Catch Me If You Can

Catch Me if You Can

Stay true to the spirit of a film.

[On Catch Me if You Can], we tried
to be as accurate as possible, and tried to stay true really, more
than anything, just to the spirit of what Frank Abagnale’s journey
was like. At the end of the day, Steven says right at the beginning
of the movie that it is “inspired” by this guy’s life, and I think
that was smart because, in the end, that’s really what we were trying
to do.

At least keep those banker’s hours.

I write every day. I sort of keep banker’s hours and
try to be as disciplined as possible. You really don’t have a choice.
Especially once the elements come aboard, there’s just so much work
to be done and only so much time. You really have to be disciplined.

Unfounded fears.

I was terrified of being fired every minute [on Catch
Me if You Can
], because I had never met Steven Spielberg before.
The first thing I thought he would do is walk in the room, shake
my hand and say “Thank you for doing this. We’re going to bring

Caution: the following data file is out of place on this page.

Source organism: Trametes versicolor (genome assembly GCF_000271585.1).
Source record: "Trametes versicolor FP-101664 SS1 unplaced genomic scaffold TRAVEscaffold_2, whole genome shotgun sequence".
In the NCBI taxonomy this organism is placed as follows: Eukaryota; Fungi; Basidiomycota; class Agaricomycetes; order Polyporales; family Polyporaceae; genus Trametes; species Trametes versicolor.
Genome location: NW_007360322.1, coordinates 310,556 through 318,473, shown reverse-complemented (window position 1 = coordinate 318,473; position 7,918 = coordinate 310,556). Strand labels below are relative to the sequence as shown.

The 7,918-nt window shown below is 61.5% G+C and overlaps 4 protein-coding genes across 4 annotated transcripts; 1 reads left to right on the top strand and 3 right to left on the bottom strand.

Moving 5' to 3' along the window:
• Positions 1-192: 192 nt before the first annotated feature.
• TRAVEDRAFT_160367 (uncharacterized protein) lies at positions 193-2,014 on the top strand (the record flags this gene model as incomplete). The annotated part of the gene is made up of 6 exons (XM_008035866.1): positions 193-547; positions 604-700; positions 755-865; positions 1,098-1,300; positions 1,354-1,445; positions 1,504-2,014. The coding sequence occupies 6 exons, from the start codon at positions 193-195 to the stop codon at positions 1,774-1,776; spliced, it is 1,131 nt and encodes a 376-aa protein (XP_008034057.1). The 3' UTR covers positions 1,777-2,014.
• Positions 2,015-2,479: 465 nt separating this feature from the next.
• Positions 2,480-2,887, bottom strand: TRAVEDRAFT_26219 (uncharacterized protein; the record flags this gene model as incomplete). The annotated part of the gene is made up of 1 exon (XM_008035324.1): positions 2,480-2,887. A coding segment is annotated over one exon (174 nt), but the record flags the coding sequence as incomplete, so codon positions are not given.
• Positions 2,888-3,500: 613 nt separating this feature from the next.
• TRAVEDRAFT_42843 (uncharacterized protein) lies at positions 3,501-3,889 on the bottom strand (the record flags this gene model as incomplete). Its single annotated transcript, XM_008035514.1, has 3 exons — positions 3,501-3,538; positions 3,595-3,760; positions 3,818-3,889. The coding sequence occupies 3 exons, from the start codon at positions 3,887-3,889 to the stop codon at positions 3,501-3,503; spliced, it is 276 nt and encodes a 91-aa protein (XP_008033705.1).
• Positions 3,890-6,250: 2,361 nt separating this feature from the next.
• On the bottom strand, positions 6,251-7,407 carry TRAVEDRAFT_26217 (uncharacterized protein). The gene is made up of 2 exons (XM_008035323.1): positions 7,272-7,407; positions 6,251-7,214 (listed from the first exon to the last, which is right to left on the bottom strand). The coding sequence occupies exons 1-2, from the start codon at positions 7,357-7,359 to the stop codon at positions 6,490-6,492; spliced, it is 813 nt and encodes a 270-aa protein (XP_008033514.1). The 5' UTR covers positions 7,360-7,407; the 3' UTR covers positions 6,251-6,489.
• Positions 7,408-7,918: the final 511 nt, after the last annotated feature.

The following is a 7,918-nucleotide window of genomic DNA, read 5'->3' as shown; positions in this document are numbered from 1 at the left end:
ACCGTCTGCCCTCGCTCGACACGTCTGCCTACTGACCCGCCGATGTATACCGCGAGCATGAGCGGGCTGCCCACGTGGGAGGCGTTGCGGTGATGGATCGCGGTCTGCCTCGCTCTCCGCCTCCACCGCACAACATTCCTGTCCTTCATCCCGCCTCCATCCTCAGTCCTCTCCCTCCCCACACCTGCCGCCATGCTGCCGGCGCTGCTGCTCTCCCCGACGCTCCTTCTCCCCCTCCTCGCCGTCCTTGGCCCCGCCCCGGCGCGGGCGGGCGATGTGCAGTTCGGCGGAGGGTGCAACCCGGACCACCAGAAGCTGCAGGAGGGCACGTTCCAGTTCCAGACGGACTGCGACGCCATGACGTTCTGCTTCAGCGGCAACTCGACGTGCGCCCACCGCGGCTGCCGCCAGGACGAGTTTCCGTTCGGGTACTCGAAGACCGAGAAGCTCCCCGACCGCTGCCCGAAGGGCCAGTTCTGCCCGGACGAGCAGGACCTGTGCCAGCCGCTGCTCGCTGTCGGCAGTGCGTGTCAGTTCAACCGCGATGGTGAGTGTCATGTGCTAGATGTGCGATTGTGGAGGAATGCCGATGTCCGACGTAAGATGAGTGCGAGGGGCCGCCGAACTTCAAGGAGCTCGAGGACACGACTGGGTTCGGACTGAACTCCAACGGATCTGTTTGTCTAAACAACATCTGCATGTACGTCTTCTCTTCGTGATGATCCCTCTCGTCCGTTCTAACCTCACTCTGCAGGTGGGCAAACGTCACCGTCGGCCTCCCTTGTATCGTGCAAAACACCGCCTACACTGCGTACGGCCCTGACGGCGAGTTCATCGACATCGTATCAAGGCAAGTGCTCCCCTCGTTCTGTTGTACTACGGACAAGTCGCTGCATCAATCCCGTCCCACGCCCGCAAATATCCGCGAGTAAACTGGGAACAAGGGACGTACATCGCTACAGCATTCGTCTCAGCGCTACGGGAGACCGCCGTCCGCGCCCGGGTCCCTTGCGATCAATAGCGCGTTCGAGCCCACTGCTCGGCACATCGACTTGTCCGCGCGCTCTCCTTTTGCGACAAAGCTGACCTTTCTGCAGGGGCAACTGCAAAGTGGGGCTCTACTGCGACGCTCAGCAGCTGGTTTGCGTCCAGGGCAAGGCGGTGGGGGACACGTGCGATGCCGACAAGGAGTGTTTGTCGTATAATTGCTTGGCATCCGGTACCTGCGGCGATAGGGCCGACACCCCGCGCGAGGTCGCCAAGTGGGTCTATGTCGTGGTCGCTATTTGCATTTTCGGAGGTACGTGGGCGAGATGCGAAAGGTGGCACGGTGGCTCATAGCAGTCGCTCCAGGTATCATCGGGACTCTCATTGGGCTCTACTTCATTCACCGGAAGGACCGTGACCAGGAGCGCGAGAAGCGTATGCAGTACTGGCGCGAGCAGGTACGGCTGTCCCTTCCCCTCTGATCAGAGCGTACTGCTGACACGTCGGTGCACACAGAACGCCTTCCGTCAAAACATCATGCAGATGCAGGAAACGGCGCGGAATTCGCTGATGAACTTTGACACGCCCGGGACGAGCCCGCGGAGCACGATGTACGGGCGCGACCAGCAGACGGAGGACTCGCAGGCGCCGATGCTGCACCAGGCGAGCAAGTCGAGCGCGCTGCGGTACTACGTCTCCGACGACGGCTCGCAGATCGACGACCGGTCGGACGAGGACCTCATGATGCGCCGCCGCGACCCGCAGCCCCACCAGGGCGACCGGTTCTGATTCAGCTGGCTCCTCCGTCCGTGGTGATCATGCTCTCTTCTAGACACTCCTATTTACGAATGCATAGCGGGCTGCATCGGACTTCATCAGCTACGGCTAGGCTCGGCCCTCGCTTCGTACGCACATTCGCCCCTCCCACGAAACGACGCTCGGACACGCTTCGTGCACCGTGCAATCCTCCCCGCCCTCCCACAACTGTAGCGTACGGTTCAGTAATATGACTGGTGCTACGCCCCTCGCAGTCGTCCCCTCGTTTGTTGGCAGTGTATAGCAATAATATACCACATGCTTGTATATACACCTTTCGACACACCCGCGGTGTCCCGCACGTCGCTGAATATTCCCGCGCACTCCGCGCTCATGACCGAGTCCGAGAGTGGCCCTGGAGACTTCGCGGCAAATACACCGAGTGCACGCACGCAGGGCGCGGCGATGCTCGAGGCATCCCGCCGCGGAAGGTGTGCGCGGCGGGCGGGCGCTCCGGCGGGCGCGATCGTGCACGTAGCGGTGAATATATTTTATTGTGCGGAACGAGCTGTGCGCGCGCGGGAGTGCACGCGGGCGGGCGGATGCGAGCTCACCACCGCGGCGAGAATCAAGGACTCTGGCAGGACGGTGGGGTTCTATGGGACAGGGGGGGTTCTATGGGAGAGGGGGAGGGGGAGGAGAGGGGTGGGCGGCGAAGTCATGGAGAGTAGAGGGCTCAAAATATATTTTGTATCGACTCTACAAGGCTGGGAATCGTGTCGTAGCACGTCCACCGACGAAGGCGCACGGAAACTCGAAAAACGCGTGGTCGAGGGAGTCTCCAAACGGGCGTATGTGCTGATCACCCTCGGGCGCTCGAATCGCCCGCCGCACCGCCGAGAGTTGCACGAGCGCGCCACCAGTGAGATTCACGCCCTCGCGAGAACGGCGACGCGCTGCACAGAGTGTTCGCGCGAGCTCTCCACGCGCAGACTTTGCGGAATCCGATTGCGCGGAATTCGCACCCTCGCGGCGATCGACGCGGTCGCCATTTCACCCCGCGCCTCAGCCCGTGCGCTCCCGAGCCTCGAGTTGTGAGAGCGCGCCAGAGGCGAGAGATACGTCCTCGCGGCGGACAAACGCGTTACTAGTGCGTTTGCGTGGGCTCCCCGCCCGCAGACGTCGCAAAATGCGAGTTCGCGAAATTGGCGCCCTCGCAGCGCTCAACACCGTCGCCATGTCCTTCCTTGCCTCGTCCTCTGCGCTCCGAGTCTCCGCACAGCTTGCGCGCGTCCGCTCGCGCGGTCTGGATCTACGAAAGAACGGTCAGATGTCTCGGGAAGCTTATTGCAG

in somebody else now!” [laughing] So it was not only nice
that he let me continue writing, but he let me stay on the set and
be involved in post-production-he was very inclusive.

Be original.

I think that the key is to not try to copy what you
see and to always, always try to write something original.

Think independently.

Clearly, a lot of people think that the movies that
Hollywood makes are the only ones that will ever be made,
so they go off and write spec scripts that are kind of buddy comedies
or whatever. They don’t write stories that are personal to them
at all, and I think that Catch Me, at least for me, was a
way of sort of proving that anybody can walk into any room anytime
and have an idea for a movie. And if it comes out well, Hollywood
will definitely respond and rally around the material. I hope that
more writers will take more chances.